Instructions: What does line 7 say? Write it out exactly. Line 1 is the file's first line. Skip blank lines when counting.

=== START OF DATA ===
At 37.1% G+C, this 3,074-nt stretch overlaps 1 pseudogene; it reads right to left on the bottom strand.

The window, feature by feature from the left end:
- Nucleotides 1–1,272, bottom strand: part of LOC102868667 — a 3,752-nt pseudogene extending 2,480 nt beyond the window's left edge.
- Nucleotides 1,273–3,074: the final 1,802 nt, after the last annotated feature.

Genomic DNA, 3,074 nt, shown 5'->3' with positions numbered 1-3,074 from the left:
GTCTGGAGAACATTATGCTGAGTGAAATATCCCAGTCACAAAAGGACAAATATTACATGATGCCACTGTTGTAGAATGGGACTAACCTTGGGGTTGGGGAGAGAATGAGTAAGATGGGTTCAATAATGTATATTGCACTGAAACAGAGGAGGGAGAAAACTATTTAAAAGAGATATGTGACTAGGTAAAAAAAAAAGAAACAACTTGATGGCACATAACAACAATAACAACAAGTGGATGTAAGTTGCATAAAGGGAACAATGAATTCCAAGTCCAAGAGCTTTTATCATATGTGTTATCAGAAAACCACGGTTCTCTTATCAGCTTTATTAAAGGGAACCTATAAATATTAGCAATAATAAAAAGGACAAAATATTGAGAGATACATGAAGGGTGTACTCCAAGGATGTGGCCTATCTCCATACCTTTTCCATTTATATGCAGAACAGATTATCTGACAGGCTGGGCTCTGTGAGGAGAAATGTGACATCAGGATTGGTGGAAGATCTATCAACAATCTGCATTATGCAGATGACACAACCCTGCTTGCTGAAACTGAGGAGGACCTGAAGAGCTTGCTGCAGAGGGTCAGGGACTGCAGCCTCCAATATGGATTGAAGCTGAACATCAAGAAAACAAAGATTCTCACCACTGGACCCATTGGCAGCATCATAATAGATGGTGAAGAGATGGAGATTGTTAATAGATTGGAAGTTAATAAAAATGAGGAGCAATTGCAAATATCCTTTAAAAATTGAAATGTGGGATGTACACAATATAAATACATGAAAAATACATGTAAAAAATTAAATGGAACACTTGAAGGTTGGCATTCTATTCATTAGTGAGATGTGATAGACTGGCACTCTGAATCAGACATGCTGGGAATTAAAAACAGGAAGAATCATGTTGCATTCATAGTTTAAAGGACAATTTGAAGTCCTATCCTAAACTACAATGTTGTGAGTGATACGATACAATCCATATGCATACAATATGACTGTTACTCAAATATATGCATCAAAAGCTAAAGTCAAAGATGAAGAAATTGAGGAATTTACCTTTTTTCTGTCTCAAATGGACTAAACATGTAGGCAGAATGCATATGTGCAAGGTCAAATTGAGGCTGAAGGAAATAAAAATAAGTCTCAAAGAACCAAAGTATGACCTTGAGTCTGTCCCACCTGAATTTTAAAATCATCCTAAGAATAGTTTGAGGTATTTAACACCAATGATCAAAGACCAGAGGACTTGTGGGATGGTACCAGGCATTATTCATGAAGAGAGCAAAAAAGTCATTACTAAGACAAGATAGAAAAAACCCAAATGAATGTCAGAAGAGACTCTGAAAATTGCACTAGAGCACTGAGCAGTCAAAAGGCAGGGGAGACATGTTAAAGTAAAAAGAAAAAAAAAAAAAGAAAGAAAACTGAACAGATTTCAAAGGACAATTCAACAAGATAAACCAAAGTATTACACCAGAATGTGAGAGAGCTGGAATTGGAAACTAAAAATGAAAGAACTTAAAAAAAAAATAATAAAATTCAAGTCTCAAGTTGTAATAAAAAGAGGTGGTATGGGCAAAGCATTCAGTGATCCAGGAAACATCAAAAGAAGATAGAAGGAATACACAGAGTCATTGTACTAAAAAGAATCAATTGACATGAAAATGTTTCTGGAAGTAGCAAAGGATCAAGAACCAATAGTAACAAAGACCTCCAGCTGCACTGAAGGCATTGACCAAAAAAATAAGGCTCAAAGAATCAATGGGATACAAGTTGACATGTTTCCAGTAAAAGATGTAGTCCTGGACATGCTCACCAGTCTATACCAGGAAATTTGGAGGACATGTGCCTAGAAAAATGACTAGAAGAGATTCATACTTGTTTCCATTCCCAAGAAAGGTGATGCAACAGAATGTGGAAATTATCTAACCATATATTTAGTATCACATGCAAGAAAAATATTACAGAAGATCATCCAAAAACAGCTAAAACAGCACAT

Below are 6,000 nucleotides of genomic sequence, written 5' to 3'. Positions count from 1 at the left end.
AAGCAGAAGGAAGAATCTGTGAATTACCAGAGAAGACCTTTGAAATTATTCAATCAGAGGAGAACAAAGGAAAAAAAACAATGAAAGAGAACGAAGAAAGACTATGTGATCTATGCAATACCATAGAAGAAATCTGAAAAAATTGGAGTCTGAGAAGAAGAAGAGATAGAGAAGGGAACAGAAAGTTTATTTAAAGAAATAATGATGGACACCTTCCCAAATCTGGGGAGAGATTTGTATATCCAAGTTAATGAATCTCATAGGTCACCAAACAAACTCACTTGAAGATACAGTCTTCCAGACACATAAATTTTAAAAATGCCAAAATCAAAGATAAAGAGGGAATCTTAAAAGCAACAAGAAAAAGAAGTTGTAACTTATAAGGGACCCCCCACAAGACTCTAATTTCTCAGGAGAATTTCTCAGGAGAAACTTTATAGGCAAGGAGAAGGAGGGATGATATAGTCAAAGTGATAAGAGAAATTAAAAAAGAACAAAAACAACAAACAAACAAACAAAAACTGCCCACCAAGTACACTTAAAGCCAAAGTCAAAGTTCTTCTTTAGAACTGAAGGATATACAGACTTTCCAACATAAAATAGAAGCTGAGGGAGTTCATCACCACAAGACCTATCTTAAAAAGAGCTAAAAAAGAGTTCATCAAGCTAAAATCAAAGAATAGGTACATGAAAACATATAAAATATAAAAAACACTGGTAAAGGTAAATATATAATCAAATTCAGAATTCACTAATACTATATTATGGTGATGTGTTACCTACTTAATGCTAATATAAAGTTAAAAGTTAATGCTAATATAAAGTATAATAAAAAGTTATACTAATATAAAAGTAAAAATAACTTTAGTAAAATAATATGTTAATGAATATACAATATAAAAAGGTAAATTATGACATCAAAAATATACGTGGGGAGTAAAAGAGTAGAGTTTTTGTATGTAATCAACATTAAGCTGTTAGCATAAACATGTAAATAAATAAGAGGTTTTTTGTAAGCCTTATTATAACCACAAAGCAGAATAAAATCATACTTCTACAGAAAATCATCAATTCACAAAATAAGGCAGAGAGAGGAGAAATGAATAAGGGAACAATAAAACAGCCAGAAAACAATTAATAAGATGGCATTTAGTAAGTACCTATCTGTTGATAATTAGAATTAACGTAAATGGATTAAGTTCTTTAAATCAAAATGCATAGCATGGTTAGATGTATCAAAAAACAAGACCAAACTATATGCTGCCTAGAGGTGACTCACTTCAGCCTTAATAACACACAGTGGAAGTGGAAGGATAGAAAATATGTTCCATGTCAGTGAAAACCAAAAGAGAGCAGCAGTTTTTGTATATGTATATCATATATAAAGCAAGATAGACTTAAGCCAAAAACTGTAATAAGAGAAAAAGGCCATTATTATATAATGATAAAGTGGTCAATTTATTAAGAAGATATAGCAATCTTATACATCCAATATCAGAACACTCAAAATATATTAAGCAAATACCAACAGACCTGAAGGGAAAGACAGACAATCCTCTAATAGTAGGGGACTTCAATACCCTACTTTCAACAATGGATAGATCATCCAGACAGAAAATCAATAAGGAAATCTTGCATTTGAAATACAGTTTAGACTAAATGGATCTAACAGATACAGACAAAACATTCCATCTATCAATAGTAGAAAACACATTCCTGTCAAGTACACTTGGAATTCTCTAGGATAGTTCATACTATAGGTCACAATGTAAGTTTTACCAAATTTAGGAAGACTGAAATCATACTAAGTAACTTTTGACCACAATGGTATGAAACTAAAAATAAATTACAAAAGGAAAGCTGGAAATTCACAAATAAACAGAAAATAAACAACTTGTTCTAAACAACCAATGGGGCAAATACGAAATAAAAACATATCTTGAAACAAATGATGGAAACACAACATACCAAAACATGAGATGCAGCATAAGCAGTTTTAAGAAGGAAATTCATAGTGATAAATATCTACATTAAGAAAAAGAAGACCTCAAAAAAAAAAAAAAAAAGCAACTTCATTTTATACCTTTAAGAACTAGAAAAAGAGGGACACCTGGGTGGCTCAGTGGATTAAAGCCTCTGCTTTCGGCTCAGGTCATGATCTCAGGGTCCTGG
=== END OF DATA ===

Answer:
Below are 6,000 nucleotides of genomic sequence, written 5' to 3'. Positions count from 1 at the left end.